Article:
A Russian? Must be a spy! UK military, media accuse Russian reporter of snooping
There seems to be no sign of Russophobia abating in the UK, as the British Army has issued a warning against talking to a Russian journalist who was doing just as many other journalists were: Reporting on a cyberwarfare facility.
The British Army has issued a top-level security alert to all its bases across the UK, warning soldiers that they should by no means engage in any conversations with a certain Russian journalist, should one happen to approach near any military facility. The “official-sensitive” document obtained by the Daily Mail also advised members of the military to call the nearest police department “ASAP” to deal with such a “threat.”
UK gearing up for cyberwar against Russia? Moscow asks London to clarify media reporthttps://t.co/BUmtNirCE3pic.twitter.com/fT6V93TzWD— RT (@RT_com) 7 октября 2018 г.
Actually referred-to as a ‘spy’ in the British media, it was in fact the UK Bureau chief of Russian Channel 1 who had been making the report about the 77th Brigade base in November. Timur Siraziev and his cameraman were seen filming near the Berkshire facility where they had presented press credentials. Their access was denied, so they filmed their report outside and left.
“I approached an entry checkpoint and introduced myself… said that we wanted to talk,” Siraziev said, noting that neither he nor his cameramen were hiding and that he’d contacted the Defence Ministry’s press service earlier but received no reply.
Siraziev’s actions would normally look like something a typical journalist would do. However, the British military seem, somehow, to have seen it in an entirely different way.
“This sort of activity is spying to all intents and purposes and it will raise deep concerns among personnel in 77th Brigade and their families,” former British Army commander Colonel Richard Kemp said, as cited by the Daily Mail. He also accused the Russian journalists of not respecting the “operational secrecy” of the base, and called for “more preventative action.”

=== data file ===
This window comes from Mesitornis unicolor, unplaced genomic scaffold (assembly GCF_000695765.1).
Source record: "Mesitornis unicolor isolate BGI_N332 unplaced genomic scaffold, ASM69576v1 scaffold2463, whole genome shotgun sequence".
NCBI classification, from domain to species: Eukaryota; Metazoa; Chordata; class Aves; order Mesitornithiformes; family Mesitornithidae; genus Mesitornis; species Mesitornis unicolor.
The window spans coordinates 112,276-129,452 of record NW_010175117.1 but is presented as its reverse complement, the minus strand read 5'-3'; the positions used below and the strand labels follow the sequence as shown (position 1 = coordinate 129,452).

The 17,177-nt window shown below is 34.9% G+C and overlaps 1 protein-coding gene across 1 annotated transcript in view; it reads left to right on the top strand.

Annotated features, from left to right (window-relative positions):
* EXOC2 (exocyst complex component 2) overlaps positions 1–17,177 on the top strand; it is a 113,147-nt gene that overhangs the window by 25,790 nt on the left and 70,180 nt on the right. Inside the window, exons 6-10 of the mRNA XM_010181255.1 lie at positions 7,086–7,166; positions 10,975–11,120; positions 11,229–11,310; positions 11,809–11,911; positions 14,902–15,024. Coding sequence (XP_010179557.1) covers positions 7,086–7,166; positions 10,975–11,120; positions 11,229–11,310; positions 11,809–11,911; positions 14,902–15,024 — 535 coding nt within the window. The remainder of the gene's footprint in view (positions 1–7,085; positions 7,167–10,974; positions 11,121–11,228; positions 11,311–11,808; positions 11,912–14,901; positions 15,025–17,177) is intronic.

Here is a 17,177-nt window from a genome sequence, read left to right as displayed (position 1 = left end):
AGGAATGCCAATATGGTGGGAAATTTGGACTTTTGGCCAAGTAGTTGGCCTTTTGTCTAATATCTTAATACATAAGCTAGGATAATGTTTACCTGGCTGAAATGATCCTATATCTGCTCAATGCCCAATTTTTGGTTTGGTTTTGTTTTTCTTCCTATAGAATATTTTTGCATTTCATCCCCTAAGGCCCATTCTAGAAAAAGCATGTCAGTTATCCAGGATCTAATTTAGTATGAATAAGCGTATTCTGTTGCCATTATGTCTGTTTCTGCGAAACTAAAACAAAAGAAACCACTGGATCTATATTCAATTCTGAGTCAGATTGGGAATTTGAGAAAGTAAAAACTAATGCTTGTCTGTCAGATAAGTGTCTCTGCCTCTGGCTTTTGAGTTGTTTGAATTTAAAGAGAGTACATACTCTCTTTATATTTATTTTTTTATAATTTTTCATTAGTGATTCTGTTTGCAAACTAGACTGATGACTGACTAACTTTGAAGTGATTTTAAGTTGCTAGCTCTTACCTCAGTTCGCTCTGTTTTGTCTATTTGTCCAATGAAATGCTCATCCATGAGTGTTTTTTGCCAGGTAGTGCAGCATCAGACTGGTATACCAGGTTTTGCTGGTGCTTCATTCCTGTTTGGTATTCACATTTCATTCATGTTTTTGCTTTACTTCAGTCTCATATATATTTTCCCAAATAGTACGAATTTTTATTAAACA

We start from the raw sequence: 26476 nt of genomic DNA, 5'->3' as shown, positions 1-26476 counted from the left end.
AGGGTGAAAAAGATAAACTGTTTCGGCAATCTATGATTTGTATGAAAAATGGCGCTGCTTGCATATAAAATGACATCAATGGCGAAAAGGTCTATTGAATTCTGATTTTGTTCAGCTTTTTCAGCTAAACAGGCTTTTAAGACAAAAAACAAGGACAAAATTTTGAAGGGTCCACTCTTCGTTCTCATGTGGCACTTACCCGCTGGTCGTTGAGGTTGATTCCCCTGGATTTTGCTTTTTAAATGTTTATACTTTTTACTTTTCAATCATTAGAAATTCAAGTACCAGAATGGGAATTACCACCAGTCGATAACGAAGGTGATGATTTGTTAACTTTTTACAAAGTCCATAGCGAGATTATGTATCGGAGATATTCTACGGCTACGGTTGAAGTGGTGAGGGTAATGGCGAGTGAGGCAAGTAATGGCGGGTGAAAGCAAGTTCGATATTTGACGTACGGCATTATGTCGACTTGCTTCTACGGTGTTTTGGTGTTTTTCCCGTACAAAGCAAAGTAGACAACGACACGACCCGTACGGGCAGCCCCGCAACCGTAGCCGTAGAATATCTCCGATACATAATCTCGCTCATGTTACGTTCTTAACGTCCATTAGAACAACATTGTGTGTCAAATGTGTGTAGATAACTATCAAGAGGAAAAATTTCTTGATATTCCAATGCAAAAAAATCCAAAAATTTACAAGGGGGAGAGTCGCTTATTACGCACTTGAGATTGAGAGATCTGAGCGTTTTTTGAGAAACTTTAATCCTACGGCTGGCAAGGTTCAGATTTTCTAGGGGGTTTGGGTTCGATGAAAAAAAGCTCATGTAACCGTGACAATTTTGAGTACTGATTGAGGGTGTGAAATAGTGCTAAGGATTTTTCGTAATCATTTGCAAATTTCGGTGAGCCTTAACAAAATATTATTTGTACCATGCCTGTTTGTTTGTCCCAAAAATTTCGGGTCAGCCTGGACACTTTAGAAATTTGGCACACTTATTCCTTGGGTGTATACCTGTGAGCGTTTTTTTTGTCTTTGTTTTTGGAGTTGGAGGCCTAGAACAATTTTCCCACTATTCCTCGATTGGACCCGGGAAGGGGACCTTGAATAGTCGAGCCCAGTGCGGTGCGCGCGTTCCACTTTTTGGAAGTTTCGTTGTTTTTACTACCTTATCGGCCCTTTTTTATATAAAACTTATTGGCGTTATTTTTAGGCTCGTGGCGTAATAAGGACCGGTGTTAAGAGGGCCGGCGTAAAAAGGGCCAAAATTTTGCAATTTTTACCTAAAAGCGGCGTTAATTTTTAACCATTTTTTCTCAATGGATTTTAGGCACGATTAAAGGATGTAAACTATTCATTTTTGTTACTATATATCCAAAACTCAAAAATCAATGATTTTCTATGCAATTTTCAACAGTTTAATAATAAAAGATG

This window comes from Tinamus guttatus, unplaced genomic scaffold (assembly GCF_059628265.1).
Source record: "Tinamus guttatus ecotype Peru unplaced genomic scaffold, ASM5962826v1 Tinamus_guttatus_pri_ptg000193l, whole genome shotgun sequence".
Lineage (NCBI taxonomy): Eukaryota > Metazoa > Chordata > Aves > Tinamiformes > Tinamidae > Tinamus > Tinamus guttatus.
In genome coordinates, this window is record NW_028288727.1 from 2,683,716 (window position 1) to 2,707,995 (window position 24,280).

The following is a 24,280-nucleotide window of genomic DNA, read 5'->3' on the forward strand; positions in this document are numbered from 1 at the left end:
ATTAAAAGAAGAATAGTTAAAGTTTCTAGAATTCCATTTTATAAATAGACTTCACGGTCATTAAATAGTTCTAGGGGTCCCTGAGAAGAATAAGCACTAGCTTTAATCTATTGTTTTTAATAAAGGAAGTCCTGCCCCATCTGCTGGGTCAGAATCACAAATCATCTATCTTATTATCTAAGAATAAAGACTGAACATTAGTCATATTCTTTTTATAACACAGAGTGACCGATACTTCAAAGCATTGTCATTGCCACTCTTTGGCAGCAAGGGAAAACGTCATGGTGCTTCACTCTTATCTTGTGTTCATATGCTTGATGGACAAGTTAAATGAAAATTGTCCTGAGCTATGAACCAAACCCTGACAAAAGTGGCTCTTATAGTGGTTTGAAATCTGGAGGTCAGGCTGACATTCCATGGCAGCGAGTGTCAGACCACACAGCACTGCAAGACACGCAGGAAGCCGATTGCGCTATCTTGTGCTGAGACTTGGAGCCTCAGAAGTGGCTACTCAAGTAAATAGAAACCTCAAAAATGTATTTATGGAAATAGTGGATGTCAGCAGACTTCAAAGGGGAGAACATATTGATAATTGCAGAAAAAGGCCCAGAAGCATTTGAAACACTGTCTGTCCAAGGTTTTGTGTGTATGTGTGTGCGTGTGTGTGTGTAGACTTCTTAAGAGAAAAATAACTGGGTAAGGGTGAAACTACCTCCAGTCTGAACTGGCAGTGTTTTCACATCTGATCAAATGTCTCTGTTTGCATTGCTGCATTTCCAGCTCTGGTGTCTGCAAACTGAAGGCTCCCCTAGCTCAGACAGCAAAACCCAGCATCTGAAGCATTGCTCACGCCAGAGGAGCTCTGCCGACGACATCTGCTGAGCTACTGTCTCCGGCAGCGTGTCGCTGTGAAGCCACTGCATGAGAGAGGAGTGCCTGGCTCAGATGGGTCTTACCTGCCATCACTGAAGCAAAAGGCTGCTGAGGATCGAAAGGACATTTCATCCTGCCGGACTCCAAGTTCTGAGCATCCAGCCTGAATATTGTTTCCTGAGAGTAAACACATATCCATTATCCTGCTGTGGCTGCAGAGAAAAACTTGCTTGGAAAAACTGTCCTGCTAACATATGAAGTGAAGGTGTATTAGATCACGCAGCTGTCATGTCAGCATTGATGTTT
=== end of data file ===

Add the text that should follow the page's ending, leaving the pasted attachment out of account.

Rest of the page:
So, what was so menacing in the Russian journalist’s actions that prompted London to label him a spy (apart from a simple fact that he was a Russian, of course)?
The ‘secret’ base, as it happens, is not very shy about what they do. They let a social media researcher, Carl Miller, who frequently writes about the ‘Russian threat,’ into their facility and showed him many aspects of their work. In his piece for Wired, titled “Inside the British Army's secret information warfare machine,” Miller reported on what he’d found out about activities at the base.Also on rt.com ‘Perpetual confrontation’: MI6 chief lures young Brits into espionage with Russia-bashing
In his report, Siraziev simply relied on facts about the base revealed by Wired and other British media and open sources who called the brigade ‘facebook worriers’ and a secret cyberwarfare unit packed with hand-picked tech and computer experts focused on conducting psychological influence and information operations on the web.
But a Russian writing about the same things is ‘spying’, The British media, eager to jump on the bandwagon of Russophobia, has once again cried. The reports provoked an angry reaction from Siraziev himself, who said he is “not a spy but a journalist” on his Instagram page and accused the British media of “telling lies.”
But it looks like the UK tends to treat almost any Russian as a spy these days. In early November, the Times published a piece by the Henry Jackson Society, which squarely labeled “between a quarter and a half of Russian expats” living in the UK as “informants.”Also on rt.com 75,000 Russian expats spying in London? Their handlers’ workload must be a nightmare!
It was estimated that in 2014 there were 150,000 Russians in London itself, meaning that, according to the think tank, there must be some "75,000 informants" in the British capital alone.
The report, however, was mocked on social media after it was revealed that it was based on just 16 “on-and off-the-record conversations” with “individuals who currently occupy, or previously occupied, positions of influence and power, particularly those who are consequential to Russian affairs.”
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